Semitruck makers have seen record demand for trucks in recent months and have pivoted from managing extremely tight supply constraints to filling orders now that parts are starting to flow more freely.
“Demand for trucks is, I would say, unprecedented,” said David Carson, SVP of sales and marketing for Daimler Trucks North America. “We’ve seen an incredible demand going through Covid and continuing well into next year. That demand actually exceeds our capacity and it exceeds the capacity of the entire industry.”
Somewhere between 95,000 and 284,000 new semitrucks are sold in America each year, and as of late 2022 sales were on track to be on the high end of that, said J.D. Power analyst Chris Visser. On average, a semi with a sleeper cabin will cost about $150,000. A fully loaded one can run above $200,000.
Four companies dominate U.S. truck manufacturing: Daimler Trucks, Paccar, Volvo and Traton. Daimler is the biggest: It has about 40% market share, mostly through its Freightliner brand.
The business is going through a period of tremendous change. Truck makers are spending billions to replace fuel-burning diesel engines with battery- and hydrogen-powered electric systems. There is also a race to build trucks that can remove the driver entirely, which could drive down costs and allow companies to run trucks without breaks.
A lot of this change is being forced from outside the ranks of the companies that have served this market for decades.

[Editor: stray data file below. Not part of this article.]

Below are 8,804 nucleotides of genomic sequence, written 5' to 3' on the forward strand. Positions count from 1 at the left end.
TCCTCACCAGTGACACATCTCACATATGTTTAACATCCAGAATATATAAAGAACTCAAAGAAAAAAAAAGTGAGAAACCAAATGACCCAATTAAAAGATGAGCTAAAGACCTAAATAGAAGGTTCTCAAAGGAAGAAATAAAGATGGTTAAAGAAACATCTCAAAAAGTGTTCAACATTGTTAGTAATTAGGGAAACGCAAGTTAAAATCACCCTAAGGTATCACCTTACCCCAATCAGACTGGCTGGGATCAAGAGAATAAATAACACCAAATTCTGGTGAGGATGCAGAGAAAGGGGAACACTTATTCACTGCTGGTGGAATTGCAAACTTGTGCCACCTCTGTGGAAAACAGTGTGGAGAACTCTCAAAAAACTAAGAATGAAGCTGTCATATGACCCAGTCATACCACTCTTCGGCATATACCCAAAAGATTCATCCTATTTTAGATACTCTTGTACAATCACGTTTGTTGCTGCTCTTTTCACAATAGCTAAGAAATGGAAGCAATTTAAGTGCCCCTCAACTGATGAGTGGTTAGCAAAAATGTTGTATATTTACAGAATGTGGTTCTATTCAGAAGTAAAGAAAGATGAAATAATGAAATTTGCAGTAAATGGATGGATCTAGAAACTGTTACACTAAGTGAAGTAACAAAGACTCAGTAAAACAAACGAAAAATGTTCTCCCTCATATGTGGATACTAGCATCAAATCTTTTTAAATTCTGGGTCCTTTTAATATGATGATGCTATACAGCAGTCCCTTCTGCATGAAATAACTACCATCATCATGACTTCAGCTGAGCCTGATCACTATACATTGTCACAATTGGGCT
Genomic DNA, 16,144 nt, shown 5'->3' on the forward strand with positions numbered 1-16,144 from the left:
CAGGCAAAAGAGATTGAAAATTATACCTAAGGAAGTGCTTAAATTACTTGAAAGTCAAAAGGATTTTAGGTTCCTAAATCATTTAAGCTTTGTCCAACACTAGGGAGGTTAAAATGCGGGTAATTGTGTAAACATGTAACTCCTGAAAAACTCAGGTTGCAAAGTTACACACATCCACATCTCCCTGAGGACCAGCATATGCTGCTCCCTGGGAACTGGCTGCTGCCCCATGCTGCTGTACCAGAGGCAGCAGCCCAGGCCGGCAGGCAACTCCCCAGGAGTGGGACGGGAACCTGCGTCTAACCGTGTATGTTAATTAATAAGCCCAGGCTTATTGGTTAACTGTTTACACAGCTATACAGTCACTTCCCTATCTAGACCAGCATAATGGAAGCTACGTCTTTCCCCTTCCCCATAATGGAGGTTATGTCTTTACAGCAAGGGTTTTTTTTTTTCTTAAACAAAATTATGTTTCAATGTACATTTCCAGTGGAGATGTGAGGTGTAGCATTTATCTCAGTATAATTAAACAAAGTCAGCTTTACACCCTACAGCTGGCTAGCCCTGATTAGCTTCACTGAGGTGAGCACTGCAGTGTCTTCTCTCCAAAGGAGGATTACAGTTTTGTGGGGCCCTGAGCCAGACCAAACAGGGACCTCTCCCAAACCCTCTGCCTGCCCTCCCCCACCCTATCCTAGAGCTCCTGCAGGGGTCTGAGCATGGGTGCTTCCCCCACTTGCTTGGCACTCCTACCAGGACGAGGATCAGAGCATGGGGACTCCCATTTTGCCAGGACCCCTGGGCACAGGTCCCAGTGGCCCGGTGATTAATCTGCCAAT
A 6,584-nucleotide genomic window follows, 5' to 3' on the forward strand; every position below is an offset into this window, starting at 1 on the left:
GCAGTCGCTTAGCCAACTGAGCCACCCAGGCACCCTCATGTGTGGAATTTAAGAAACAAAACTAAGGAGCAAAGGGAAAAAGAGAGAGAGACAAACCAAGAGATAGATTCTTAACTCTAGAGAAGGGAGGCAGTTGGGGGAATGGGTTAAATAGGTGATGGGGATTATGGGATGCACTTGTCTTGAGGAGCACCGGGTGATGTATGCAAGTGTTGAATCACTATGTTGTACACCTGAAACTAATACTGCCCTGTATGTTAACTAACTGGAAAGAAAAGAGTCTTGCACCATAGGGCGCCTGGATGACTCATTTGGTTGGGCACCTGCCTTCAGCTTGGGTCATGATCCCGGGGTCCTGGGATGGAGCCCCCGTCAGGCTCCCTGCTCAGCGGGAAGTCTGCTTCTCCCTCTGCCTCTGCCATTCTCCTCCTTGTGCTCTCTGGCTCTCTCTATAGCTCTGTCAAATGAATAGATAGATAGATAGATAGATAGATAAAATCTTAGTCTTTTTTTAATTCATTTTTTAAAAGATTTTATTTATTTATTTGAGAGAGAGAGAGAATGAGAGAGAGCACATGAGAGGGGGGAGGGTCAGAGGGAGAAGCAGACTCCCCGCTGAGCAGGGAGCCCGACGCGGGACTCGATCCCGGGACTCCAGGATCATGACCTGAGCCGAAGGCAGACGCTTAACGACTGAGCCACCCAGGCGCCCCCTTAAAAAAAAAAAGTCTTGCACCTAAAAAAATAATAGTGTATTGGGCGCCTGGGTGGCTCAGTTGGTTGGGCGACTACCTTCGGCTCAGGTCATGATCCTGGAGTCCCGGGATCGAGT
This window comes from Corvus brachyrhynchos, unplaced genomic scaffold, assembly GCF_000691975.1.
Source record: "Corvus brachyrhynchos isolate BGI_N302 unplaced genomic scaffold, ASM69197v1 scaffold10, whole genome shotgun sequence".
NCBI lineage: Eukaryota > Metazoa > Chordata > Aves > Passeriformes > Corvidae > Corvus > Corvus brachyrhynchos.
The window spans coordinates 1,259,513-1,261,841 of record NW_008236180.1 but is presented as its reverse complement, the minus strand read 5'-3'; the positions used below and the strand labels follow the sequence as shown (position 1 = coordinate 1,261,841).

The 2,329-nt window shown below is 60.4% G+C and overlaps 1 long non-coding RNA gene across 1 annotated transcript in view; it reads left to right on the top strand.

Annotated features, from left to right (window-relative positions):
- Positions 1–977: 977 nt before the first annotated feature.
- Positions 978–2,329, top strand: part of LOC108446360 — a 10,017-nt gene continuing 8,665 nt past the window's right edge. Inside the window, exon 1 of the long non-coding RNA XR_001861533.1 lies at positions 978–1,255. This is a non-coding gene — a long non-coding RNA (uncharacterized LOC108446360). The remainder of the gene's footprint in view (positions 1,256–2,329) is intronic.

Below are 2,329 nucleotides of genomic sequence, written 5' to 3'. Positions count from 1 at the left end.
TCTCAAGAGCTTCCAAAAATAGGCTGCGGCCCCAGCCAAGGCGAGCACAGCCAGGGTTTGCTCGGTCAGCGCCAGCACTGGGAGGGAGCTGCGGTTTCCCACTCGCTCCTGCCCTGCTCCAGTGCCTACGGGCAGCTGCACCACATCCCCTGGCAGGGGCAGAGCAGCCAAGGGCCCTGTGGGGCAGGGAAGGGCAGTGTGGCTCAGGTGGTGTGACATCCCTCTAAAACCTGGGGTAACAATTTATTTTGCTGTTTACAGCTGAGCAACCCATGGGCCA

“You can credit Elon Musk with making trucking cool, as polarizing as he can be,” said Craig Fuller, founder and CEO of Freightwaves, which provides data and news about the trucking industry.
Legacy truck makers such as Daimler have had to invest in electric semitruck technology, partly to satisfy increasingly stringent regulation and partly to compete with attention-grabbing outsiders such as Musk.
But it is unclear if there is a solid business case for some of these innovations.
Foul play has also plagued the industry recently. The founder of the once-hyped hydrogen fuel truck maker Nikola Motors has been convicted of fraud, and the prominent self-driving truck startup TuSimple fired its CEO over improper dealings with a Chinese firm.
Established truck makers, such as the more-than-century-old Daimler, are balancing keeping their particular and often extremely cost-sensitive customers happy in the present, while investing for an uncertain future.
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